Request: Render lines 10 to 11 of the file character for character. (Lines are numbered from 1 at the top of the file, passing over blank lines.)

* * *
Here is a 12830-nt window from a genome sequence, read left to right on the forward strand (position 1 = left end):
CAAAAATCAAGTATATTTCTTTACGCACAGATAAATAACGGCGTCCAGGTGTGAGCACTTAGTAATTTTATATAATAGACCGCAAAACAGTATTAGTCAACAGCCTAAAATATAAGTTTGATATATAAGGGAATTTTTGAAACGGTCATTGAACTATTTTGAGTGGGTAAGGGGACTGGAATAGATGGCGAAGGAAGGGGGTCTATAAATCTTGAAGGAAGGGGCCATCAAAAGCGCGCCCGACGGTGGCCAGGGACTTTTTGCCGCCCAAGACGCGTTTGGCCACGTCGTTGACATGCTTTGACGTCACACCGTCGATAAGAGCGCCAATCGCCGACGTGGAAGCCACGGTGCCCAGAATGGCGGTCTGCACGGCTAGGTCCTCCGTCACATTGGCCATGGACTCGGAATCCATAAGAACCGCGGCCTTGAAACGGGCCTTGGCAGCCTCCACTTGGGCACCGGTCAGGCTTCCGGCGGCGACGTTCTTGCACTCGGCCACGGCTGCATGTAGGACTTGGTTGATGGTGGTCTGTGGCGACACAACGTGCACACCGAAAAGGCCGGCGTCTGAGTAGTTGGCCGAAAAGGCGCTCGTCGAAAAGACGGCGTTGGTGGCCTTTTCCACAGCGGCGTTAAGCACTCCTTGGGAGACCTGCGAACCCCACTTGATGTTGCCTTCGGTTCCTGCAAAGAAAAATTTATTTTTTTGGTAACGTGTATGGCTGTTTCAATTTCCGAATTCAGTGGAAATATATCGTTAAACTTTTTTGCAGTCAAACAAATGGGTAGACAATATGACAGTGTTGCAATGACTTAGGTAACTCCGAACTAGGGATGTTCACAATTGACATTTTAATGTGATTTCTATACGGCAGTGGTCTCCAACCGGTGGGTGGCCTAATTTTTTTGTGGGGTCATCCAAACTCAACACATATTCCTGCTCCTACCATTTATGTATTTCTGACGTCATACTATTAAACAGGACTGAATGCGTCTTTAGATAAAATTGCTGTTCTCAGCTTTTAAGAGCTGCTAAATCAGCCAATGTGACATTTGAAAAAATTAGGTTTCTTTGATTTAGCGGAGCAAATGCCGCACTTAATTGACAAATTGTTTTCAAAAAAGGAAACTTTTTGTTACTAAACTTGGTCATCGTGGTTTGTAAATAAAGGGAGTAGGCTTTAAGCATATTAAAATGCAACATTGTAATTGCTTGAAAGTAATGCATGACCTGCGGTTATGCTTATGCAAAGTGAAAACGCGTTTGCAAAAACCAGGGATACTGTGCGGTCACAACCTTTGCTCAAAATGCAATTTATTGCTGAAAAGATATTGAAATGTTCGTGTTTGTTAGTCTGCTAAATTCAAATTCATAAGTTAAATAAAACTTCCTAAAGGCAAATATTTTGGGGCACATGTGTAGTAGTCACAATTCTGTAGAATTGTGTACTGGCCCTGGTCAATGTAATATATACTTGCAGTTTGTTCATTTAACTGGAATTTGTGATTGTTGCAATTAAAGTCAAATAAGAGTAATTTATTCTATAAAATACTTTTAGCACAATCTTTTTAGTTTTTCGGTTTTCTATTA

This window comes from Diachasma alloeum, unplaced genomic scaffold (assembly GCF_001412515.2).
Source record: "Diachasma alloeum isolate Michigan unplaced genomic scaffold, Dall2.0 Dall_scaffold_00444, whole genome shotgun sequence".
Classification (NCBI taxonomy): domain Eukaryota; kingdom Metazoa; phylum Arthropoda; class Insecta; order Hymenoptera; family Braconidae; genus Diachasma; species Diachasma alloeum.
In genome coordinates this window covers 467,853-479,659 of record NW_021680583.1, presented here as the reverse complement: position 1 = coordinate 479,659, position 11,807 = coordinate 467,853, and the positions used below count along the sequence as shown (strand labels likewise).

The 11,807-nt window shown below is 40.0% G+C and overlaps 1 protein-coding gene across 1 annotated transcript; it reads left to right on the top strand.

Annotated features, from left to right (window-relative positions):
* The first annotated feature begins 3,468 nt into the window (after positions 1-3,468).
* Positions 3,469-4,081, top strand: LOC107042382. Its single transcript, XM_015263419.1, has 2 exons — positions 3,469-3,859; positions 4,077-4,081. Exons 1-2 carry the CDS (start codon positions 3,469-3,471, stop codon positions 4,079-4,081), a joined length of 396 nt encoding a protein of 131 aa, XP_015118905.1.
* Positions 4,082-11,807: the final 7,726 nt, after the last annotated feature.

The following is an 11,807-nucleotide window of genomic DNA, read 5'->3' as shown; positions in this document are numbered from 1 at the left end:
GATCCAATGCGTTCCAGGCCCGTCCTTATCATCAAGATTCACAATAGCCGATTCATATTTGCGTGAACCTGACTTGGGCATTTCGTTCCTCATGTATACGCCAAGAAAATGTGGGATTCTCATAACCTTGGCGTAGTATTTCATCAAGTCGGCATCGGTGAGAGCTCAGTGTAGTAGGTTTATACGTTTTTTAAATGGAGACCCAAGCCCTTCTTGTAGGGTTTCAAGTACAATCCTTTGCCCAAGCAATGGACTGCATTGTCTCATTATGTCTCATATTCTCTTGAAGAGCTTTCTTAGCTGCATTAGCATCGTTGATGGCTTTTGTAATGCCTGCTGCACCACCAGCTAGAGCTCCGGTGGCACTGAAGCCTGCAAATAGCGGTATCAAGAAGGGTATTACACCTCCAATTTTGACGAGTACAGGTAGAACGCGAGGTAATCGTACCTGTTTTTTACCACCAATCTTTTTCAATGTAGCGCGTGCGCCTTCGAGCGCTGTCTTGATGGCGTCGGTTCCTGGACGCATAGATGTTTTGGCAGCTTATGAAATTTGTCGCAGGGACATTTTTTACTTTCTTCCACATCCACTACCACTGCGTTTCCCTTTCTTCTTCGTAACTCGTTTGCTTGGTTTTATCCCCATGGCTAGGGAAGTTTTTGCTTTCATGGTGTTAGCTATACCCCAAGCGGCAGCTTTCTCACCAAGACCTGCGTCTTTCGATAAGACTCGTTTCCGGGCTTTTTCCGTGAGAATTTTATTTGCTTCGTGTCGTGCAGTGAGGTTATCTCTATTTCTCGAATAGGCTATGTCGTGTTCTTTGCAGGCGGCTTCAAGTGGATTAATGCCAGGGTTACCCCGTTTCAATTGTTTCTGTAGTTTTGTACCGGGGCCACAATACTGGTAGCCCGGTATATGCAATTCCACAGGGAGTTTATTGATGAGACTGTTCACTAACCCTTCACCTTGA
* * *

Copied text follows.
* Positions 3,469-4,081, top strand: LOC107042382. Its single transcript, XM_015263419.1, has 2 exons — positions 3,469-3,859; positions 4,077-4,081. Exons 1-2 carry the CDS (start codon positions 3,469-3,471, stop codon positions 4,079-4,081), a joined length of 396 nt encoding a protein of 131 aa, XP_015118905.1.
* Positions 4,082-11,807: the final 7,726 nt, after the last annotated feature.